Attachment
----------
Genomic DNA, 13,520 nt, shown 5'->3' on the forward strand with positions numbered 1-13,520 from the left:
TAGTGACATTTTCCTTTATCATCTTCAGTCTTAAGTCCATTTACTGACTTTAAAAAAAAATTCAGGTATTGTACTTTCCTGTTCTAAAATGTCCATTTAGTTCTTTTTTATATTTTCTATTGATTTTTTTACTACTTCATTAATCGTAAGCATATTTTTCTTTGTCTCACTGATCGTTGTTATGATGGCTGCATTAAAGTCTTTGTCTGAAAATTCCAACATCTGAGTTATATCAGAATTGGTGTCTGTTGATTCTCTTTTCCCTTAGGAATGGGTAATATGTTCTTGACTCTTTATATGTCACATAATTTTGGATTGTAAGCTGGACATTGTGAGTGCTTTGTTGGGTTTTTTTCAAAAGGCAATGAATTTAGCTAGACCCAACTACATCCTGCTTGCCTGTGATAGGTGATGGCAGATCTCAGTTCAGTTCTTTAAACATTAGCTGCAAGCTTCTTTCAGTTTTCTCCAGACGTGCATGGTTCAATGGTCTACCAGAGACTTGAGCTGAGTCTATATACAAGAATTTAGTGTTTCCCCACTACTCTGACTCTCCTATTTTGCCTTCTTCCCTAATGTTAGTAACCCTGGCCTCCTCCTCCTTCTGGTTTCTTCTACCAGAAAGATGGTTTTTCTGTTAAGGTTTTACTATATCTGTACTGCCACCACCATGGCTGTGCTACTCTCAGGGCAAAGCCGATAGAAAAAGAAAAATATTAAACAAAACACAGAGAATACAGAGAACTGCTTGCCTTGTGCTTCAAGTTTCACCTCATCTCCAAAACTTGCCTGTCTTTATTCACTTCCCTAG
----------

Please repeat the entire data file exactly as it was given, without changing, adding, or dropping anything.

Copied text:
Genomic DNA, 13,520 nt, shown 5'->3' on the forward strand with positions numbered 1-13,520 from the left:
TAGTGACATTTTCCTTTATCATCTTCAGTCTTAAGTCCATTTACTGACTTTAAAAAAAAATTCAGGTATTGTACTTTCCTGTTCTAAAATGTCCATTTAGTTCTTTTTTATATTTTCTATTGATTTTTTTACTACTTCATTAATCGTAAGCATATTTTTCTTTGTCTCACTGATCGTTGTTATGATGGCTGCATTAAAGTCTTTGTCTGAAAATTCCAACATCTGAGTTATATCAGAATTGGTGTCTGTTGATTCTCTTTTCCCTTAGGAATGGGTAATATGTTCTTGACTCTTTATATGTCACATAATTTTGGATTGTAAGCTGGACATTGTGAGTGCTTTGTTGGGTTTTTTTCAAAAGGCAATGAATTTAGCTAGACCCAACTACATCCTGCTTGCCTGTGATAGGTGATGGCAGATCTCAGTTCAGTTCTTTAAACATTAGCTGCAAGCTTCTTTCAGTTTTCTCCAGACGTGCATGGTTCAATGGTCTACCAGAGACTTGAGCTGAGTCTATATACAAGAATTTAGTGTTTCCCCACTACTCTGACTCTCCTATTTTGCCTTCTTCCCTAATGTTAGTAACCCTGGCCTCCTCCTCCTTCTGGTTTCTTCTACCAGAAAGATGGTTTTTCTGTTAAGGTTTTACTATATCTGTACTGCCACCACCATGGCTGTGCTACTCTCAGGGCAAAGCCGATAGAAAAAGAAAAATATTAAACAAAACACAGAGAATACAGAGAACTGCTTGCCTTGTGCTTCAAGTTTCACCTCATCTCCAAAACTTGCCTGTCTTTATTCACTTCCCTAG